Mount Nanos in southern Slovenia is a mighty piece of rock which, for many centuries, forces travellers to take a detour.
At least since the Roman times, traders have travelled through what is now Slovenia. This is the logical route around the Alps from Vienna and Prague in central Europe over Maribor and Ljubljana to the Mediterranean sea. When you are almost there, there is one last obstacle which forces you to take a specific pass underneath it: Mount Nanos. West of Postojna, it raises high above the surrounding landscape as a massive piece of limestone rock. Everyone who has travelled to the Adriatic sea has certainly seen it. Few take the time to explore the mountain though.
In spite of the steep limestone cliffs, which form the sides of Nanos, there are several trails which lead to the top. Some are rather steep and only for experienced climbers but there is an easy one which leads through the forest. there is also one for cheaters, which is asphalted so you can drive all the way up. Actually, with groups of naturalists, I sometimes decide to take this asphalted one. This leaves us more time to explore the higher parts of Nanos, which stretch out as a mighty Karst plateau. On my own, I take the easy forest trail equally often.
Nanos is a serious mountain: it is advised to check the weather forecast before planning a trip over the upper plateau. Up there, you are exposed to all weather influences. This includes the Burja, the freezing cold mountain wind which accompanies changes in the weather.
Traditional use of the Nanos plateau is largely abandoned, and we now find a mosaic of old grassland, bushes and young trees as well as Pine plantations.
The upper part of Nanos is a wide open space, slightly undulating and with fantastic views. This area shows traces of its former use: while it is below the natural treeline, natural forest is largely lacking. For centuries, grazing with sheep and cattle has been practised here. During the last century, this grazing was largely abandoned on most of Nanos. However, there is still a smaller part of the area which is extensively grazed with cattle. In some of the more sheltered parts, there used to be small fields for cabbage and other vegetables. Inhabitants of the nearby Vipava valley used to grow these because their living area is in summer too hot and dry in summer.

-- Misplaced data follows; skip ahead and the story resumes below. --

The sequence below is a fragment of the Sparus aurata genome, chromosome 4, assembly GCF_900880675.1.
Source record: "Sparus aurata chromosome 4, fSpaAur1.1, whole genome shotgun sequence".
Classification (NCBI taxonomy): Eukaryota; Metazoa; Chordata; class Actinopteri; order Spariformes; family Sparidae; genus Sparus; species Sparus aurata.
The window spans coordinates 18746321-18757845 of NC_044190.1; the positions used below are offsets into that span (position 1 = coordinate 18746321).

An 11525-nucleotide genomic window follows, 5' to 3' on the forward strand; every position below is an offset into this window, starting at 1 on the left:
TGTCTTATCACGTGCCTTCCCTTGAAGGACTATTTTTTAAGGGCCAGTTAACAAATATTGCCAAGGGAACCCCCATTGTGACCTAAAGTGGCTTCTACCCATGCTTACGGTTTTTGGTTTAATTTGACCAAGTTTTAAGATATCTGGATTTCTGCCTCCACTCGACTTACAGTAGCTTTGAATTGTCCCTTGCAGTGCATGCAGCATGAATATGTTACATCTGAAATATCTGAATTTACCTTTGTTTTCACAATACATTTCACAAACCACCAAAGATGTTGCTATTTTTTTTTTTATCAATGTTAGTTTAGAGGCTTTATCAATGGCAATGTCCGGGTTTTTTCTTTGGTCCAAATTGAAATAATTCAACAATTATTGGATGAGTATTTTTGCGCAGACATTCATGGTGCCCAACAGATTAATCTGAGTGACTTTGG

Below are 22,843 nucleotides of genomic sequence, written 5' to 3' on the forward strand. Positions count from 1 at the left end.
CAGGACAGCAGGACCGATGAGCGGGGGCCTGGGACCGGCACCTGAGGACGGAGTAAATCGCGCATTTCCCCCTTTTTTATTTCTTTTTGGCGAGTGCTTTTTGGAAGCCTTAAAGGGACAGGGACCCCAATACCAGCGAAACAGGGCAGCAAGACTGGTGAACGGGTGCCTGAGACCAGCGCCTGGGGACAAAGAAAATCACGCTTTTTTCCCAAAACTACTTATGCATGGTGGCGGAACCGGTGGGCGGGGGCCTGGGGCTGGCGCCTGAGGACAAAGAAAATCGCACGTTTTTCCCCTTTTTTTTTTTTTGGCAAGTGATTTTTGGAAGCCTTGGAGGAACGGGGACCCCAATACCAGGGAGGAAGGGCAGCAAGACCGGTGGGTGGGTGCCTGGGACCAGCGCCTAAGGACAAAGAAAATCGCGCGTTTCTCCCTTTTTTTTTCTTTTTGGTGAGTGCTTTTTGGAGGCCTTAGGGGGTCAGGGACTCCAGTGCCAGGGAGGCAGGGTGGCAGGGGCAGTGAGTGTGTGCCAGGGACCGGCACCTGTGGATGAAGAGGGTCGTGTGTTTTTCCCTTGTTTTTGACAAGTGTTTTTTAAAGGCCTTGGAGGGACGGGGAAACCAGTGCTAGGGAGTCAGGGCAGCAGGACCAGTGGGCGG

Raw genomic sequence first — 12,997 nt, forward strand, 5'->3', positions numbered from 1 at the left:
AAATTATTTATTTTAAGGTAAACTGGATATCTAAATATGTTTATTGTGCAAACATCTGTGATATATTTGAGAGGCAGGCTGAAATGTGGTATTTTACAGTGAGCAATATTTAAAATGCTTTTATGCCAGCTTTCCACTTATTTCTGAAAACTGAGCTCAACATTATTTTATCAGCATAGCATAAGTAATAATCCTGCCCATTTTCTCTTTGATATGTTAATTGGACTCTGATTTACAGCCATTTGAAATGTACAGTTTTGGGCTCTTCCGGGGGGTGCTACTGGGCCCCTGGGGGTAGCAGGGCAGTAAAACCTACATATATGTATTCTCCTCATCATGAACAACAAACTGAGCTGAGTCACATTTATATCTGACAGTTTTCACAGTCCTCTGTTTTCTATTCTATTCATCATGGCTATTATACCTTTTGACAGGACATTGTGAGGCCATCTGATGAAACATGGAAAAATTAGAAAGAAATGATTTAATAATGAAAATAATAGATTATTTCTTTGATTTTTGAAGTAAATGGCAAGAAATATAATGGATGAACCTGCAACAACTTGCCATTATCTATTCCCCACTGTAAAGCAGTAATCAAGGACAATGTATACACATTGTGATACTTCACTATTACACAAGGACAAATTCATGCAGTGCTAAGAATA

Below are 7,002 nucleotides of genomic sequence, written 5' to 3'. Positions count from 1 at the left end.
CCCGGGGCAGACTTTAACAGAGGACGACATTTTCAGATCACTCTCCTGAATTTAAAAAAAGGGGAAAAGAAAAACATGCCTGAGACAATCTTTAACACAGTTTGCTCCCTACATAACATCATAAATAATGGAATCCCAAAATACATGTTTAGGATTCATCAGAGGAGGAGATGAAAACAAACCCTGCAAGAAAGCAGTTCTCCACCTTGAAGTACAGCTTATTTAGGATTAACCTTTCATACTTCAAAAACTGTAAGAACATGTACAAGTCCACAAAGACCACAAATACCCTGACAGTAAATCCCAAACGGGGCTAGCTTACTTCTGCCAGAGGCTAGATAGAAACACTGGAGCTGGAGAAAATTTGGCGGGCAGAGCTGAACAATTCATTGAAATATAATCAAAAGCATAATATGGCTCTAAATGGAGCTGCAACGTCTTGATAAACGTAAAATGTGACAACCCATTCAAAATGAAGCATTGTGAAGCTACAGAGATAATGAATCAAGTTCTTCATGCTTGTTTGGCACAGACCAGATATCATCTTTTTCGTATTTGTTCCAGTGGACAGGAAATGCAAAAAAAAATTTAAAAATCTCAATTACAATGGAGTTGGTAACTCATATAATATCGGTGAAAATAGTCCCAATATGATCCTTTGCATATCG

When the traditional land-use stopped, some parts of Nanos were planted with Pine, but most of the upper part of Nanos is nowadays not in use. Natural vegetation succession is taking over and we now find a mosaic of old grassland, bushes and young trees.
Some parts of Nanos are floristically rich and in early summer, an endemic form of the Siberian iris flowers here.
In the Slovenian Karst, there are a number of areas which were traditional use has been abandoned. As long as no fertilisers have been used, these places have a rich flora with many flowering plants. Nanos is nowadays progressing to the next stage in the vegetation succession; there are large expanses of dense grass which no longer hold as many flowers as they used to. Forest edges are now more interesting: here we find the former richness of the area in its full glory. Wild Paeonies and three species of Iris stand out because of their large size. Blue Flax is common and the unpalatable Asphodel grows even on the grazed part of the mountain.
These flower-rich forest edges are also the best places for butterflies. On good days in early summer, it is still possible to find over fifty species of butterflies here in a single day! Common and Scarce Swallowtail are both common, and we can see numerous Frittilary species here. Nanos is the Slovenian stronghold for the Black Ringlet, which reaches the northwestern limit of its distribution here. Other ringlets are more numerous, and you can expect to see Woodland Ringlet and Scotch Argus.
Especially on the edges of the forest, you can find many butterfly species, including this Soothy Copper.
Especially in more barren, open places, there are many different grasshopper species on Nanos. The Large Banded Grasshopper stands out because of its bright colours and large size. Somewhat earlier in the season, in early summer, you might find Bull-bushcrickets which have a remarkably diverse song. They are flightless and don’t jump much, but appear to be continuously on the move. Like many parts of southern Slovenia, Nanos is a good area to observe Praying Mantis.
With its wide expanses of half-open and open terrain, Nanos is an excellent place to observe birds of Prey. Besides common species like Buzzard, Kestrel and Sparrowhawk, you may see Golden Eagle and Peregrine Falcon. Sadly, Rock Partridge is long extinct on Nanos. Actually, there are very few pairs of this species left in the whole of Slovenia. Rock Bunting and Cirl Bunting are still common, and around the rocky slopes, there is a good opportunity to see Blue Rock Trush. In the early morning, and at sunset, you may be lucky to see small groups of Chamois grazing in the open areas.
Large Banded Grasshoppers stand out because of their size and bright colours. They are just one of many grasshopper species which occur on Nanos.